Tuesday 15 January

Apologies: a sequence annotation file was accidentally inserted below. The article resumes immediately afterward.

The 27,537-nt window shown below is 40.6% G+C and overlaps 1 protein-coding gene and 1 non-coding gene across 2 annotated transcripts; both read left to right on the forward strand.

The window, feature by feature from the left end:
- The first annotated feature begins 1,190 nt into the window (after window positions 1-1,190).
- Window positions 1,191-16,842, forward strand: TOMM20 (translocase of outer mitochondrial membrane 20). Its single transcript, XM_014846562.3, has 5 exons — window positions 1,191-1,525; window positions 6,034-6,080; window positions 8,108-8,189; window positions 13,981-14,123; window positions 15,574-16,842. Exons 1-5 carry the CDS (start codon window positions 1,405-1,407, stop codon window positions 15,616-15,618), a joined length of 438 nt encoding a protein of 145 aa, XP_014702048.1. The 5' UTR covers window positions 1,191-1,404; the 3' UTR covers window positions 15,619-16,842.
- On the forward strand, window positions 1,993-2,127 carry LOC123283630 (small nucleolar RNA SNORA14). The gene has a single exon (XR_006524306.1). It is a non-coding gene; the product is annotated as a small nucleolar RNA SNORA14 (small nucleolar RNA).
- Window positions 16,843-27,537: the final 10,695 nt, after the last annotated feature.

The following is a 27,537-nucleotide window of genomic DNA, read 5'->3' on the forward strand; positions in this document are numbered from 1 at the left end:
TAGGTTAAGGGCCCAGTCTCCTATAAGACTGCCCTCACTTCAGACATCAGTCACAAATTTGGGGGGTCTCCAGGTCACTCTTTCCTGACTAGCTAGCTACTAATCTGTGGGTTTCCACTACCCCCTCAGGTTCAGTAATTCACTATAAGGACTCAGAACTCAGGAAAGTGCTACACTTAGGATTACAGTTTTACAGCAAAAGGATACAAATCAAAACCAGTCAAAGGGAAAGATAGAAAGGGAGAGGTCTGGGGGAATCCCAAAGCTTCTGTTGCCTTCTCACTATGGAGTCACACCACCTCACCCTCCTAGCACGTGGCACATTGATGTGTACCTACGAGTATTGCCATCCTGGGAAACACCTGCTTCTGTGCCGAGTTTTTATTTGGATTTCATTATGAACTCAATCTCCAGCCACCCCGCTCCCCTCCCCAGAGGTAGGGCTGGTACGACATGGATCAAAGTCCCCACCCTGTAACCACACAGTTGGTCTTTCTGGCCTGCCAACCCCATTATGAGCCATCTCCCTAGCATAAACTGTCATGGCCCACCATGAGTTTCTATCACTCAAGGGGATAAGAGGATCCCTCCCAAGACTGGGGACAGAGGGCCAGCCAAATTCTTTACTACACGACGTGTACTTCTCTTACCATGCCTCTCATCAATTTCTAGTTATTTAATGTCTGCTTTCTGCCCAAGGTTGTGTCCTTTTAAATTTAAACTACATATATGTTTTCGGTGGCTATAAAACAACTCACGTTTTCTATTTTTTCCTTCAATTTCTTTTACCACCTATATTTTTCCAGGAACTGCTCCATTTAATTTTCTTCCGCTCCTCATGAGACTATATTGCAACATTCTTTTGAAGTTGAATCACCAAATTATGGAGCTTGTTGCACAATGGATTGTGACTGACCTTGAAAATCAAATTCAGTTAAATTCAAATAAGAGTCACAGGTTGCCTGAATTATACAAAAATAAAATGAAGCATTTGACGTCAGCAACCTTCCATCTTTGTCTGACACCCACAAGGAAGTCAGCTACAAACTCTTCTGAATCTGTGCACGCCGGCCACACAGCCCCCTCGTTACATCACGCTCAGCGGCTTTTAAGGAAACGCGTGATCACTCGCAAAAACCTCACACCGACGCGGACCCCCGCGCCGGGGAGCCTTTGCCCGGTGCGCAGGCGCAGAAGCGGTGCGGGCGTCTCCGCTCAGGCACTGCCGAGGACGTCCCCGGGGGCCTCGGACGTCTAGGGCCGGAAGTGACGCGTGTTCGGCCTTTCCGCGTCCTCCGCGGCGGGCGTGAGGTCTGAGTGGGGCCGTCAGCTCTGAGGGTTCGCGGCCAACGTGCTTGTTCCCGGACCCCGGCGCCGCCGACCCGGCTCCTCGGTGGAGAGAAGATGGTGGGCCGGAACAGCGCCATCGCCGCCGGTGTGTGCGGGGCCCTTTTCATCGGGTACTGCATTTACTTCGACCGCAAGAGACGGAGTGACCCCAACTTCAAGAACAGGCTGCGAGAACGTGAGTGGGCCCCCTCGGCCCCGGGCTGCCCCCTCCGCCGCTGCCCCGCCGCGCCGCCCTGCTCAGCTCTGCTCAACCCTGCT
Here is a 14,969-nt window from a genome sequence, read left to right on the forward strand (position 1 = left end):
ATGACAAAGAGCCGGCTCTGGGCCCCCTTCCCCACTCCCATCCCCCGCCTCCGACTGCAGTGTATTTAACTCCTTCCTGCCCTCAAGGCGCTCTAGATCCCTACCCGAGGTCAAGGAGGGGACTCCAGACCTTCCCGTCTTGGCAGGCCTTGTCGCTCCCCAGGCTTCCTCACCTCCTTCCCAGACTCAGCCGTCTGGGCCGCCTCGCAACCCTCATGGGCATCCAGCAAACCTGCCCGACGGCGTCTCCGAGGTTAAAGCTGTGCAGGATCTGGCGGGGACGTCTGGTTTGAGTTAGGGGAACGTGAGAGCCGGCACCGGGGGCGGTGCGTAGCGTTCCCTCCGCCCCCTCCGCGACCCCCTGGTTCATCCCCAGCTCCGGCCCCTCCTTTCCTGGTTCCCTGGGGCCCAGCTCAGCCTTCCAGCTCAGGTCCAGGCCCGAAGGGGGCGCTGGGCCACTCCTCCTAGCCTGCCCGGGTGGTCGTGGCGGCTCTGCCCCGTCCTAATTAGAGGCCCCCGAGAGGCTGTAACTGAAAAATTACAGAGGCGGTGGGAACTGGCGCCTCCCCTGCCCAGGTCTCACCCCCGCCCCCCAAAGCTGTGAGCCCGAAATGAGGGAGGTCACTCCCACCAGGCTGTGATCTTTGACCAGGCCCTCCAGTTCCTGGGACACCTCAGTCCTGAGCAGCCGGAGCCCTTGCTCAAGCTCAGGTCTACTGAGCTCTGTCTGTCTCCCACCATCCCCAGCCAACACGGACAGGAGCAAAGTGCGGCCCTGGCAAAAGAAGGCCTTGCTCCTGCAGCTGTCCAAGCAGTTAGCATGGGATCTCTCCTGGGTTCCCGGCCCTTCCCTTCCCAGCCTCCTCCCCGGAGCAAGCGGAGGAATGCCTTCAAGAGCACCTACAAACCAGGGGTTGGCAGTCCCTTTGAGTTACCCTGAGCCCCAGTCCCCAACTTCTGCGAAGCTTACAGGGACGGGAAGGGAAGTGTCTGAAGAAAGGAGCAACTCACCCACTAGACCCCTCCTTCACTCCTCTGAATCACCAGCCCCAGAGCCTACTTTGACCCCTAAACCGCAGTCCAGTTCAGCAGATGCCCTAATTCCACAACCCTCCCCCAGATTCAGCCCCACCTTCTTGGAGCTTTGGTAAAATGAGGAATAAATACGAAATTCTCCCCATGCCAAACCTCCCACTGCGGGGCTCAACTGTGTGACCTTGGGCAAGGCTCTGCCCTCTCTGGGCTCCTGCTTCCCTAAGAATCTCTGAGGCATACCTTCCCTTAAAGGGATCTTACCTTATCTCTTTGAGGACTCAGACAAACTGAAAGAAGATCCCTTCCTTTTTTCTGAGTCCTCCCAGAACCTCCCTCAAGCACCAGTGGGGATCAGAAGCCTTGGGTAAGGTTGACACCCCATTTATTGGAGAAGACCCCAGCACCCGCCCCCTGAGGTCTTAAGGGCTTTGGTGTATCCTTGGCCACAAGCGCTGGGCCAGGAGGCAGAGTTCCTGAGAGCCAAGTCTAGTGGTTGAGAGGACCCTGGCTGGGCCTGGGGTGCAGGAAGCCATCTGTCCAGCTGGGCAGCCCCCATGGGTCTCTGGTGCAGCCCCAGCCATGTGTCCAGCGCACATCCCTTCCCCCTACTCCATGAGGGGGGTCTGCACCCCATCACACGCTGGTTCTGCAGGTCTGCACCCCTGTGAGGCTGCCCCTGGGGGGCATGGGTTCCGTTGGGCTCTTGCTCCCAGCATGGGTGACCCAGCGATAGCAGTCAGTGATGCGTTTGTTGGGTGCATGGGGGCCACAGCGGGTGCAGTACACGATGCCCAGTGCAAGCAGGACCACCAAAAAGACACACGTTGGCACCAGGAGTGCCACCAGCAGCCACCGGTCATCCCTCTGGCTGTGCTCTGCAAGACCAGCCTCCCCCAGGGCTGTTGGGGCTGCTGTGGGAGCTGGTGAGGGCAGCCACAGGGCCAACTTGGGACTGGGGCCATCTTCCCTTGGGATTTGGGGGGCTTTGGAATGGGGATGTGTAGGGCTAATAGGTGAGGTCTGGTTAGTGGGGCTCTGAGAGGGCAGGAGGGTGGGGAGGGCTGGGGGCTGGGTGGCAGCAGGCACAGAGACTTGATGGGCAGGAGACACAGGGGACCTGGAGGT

Automatic TRANSCRIPT